Stone Sculptures-The art of stone

Stone Sculptures , Ming Tombs
Stone Sculptures

Behind the Stele Pavilion are two lines of vivid stone sculptures of 12 pairs of stone animals and 6 pairs of stone men statues on two sides of the Sacred Way. These sculptures are standing or kneeling there. The beasts can be classified to be six with different implied meaning: lions (brave and good at fighting), haechi (the legendary beast, good at distinguishing the good and the evil), kylins (another legendary beast, the symbol of auspiciousness), horses (a rider, good at running), camels and elephants (loyal and virtuous).

Lions, camels, elephants and horses are four kinds of animals existing in our daily life. Haetaes and kylins are animals in the legend of China.

Dragon and Phoenix Gate, Ming Tombs
Dragon and Phoenix Gate

 Dragon and Phoenix Gate

The Dragon and Phoenix (Lingxing Gate) are at the end of the stone sculptures and the last gate on the Sacred Way. It was constituted of carved stone pillars, which forming three passageways. There are three flame balls carved of stone on the upper part of the gate, which gives the gate another name - Flame Archway.

 Changling Tomb

Located at the foot of the main peak of Tianshou Mountain, Changling Tomb is the joint mausoleum of Emperor Yongle and his Empress Xu. It is the earliest and the largest one with a history of about 600 years. It was also the best-preserved imperial tomb among the 13 Ming Mausoleums.

Changling Tomb,Ming Tombs
Changling Tomb

Changling Tomb is at the end of Sacred Way and one of the most important attractions, and it has three courtyards in the front part and a Treasure City in the rear. Passing through the first courtyard, the magnificent Blessing Palace (Ling'en Palace) in the second courtyard is highly recommended which is the most attractive area of the tomb, worthy of careful appreciation.

There are huge pillars and wooden components made of Jinsi Nanmu ( a kind of rare and hardwood), which makes the Ling’en Hall unique. It is also a precious relic of the wooden architecture of ancient China. The ceiling is colorfully painted. The bronze statue of Emperor Yongle is extremely lifelike in the Hall.

Many objects and photos are exhibited in the palace, such as the portrait of Emperor Zhu Di and Empress Xu and the Yongle Encyclopedia, etc. They show the great achievements of Emperor Zhu Di.

In the third courtyard stands a few antique buildings including the Lingxing Gate. The rear part of Changling Tomb is Treasure City which looks like a closed circular castle. The so-called Treasure City is 7 meters(23 feet) in height where Emperor Zhu Di and his Empress Xu were buried.

 Dingling Tomb

Dingling underground Palace, Ming Tombs
Dingling Underground Palace

Dingling Tomb is located at the eastern foot of Dayu Mountain, and it is the joint tomb of the thirteenth Ming Emperor Zhu Yijun (1563-1620) and his two Empresses Xiaoduan and Xiaojing. It took 6 years to build the Dingling Tomb and its construction started in 1584 when the Emperor was 28 years old and finished in 1590. The tomb is one of the largest mausoleums which covers an area of 180,000 square meters (44 acres). This imperial mausoleum is the only one that was approved to start excavation by State Council.

The title of the reign of Emperor Zhu Yijun was Wanli and the posthumous name was Shenzong. He ascended the throne when he was 10 years old. After 48 years’ ruling, he died at the age of 58.

The front part Dingling Tomb is square and the rear part is circular. Its layout symbolizing the ancient Chinese philosophical saying "heaven is round and the earth is square". The whole Dingling Tomb is composed of Overground Palace and Underground Palace.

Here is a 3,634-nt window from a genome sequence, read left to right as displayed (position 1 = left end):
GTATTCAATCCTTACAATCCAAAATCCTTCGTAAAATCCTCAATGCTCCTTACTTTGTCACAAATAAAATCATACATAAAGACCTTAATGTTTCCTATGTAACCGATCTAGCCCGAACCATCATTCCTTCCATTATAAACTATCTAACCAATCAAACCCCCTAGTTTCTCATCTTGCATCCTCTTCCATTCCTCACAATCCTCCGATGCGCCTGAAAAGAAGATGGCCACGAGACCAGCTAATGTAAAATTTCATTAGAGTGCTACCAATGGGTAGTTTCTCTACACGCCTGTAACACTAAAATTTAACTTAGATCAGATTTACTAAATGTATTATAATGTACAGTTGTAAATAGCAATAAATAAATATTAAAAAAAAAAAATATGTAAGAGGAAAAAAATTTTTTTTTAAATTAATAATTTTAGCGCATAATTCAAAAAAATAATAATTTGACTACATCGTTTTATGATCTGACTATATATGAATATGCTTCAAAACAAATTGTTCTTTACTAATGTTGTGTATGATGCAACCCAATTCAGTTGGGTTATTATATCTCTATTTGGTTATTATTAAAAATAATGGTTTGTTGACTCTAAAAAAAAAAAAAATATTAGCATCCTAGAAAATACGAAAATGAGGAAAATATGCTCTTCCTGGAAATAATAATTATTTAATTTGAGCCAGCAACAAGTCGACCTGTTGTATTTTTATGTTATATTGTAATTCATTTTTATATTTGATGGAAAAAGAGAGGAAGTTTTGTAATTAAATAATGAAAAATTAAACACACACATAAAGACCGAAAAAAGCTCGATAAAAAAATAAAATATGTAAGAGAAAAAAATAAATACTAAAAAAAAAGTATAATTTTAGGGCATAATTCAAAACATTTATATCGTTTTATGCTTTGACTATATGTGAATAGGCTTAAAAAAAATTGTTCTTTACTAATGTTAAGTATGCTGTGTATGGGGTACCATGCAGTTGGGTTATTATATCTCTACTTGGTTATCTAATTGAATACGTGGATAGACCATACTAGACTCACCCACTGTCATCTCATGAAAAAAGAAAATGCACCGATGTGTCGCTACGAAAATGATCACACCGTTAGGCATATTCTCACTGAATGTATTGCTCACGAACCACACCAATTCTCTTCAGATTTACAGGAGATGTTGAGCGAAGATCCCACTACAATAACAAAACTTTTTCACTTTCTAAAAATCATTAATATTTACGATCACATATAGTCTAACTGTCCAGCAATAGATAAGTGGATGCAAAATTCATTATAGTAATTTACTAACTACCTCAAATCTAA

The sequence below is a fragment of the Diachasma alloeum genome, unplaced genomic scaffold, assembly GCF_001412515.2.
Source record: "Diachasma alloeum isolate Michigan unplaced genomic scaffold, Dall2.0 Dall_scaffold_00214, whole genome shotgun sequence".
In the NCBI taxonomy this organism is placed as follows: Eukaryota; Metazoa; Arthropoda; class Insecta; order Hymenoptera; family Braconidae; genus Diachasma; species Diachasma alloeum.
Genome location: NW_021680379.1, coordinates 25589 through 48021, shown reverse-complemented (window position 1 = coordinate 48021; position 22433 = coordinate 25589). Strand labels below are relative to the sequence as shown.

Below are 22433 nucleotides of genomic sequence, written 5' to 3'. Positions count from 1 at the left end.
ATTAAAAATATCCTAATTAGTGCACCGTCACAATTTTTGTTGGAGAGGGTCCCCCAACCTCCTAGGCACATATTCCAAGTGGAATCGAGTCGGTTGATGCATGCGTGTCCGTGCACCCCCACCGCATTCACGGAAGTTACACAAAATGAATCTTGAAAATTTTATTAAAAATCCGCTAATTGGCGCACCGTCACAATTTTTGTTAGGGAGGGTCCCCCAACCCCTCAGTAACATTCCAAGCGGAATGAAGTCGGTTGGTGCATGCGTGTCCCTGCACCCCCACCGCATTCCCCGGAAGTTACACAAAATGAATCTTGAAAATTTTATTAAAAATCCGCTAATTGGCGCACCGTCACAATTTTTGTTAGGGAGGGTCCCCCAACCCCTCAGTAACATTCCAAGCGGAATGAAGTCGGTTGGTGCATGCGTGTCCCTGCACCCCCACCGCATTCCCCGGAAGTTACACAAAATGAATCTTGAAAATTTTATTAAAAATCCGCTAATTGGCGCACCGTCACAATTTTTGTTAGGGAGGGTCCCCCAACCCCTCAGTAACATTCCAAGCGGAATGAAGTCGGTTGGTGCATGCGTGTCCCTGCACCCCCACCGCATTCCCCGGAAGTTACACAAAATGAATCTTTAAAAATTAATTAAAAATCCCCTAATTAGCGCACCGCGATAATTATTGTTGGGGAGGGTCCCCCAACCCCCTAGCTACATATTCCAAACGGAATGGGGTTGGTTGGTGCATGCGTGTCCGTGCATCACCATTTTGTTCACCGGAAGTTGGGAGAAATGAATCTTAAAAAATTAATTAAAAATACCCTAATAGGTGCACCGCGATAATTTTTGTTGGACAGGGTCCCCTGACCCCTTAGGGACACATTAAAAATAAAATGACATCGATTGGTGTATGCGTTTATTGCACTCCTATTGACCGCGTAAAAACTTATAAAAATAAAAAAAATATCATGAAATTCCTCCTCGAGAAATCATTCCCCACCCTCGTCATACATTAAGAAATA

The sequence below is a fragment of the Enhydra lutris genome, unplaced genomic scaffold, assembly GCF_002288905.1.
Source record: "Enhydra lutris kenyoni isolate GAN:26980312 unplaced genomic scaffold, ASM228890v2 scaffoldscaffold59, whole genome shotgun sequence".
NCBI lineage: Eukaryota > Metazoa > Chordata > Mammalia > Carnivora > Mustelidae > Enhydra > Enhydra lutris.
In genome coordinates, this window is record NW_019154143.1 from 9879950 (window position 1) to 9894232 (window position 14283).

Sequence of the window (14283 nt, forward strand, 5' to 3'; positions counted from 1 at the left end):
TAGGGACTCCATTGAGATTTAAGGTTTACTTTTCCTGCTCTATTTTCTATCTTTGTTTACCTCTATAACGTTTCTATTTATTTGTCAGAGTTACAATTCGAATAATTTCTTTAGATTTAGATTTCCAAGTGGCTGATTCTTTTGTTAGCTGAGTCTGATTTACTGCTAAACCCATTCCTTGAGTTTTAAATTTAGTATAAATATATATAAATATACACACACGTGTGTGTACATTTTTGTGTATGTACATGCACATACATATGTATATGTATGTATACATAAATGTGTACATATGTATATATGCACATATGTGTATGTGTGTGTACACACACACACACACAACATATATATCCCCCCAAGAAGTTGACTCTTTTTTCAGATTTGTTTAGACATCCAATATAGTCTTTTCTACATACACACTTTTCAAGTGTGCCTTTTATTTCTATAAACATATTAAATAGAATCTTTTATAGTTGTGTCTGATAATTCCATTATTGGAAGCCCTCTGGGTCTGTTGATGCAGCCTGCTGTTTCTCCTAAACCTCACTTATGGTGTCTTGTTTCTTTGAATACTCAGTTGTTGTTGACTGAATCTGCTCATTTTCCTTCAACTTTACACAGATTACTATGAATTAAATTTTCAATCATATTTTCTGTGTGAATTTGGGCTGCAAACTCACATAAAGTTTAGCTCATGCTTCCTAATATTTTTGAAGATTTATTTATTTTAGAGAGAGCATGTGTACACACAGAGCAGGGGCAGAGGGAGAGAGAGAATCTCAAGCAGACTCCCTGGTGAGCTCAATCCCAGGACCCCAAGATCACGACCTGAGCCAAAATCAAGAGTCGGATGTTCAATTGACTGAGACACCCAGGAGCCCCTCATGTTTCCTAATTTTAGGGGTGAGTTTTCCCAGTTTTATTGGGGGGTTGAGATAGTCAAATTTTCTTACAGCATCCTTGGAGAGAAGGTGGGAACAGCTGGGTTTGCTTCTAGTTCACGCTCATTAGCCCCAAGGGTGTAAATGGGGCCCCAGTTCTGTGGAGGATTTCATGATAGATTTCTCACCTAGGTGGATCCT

There is a courtyard which has three parts in the Overground Palace. Entering the first part courtyard, there is a single-edged mountain-top mausoleum gate in front of it, named Wailuo Gate, which is the second gate of the mausoleum, also called the Double Gate. There is a door along the wall on each side. There are no building facilities in the courtyard. In front of the courtyard (within the Wailuo Gate), there are three divine kitchens on the left and three divine libraries on the right.

The Ling’en Gate is in the second entrance of the courtyard. And the Blessing and Grace Palace (Ling’en Palace) is in the third part of this courtyard. It is the place for making a sacrifice to Emperor Zhu Yijun and his two empresses. 

The circular yard has Treasure City, where the emperor and his empresses were buried. It is covered with earth and the middle part stands out, looking like a castle.

The Underground Palace is composed of five chambers which are the front room, middle room, left side hall, right side hall and rear room respectively. A lot of precious relics were unearthed from Dingling and was displayed to the public in 1959. There are some precious items, such as jades, vases, red lacquer boxes, golden crowns, silver, silk, etc. It is worthy of careful visiting.

 Zhaoling Tomb

Zhaoling Tomb, Ming Tombs
Zhaoling Tomb

Zhaoling Tomb is located at the eastern foot of Dayu Mountain, which is the joint tomb of Zhu Zaihou, the twelfth emperor and his three empresses of the Ming Dynasty (1368 - 1644). It has been restored times and relatively smaller than other mausoleums, but the structure is similar in terms of architecture and layout. It is a middle size imperial mausoleum, covering an area of about 35 square kilometers(13.5 square miles).

There are Blessing Palace (Ling'en Palace) and other side halls (on the left and the right side), three-room Ling’en Gate, while the Tablet Pavilion, the animal-slaughtering House and the Divine Kitchen are built in front of the tomb palace.

Passing through the Gate of Blessing and Grace of Zhaoling Tomb, people can see a blank stele on a stone turtle standing under a pavilion on the left side of the first yard.

The magnificent Blessing and Grace Palace (Ling’en Palace) is in the center part of the mausoleum which is the main building. Visitors can learn the culture of the Ming Dynasty here. The side halls of Ling’en Palace, in which historical materials about Zhu Zaihou and his empresses as well as other materials of the tombs’ history are displayed for tourists.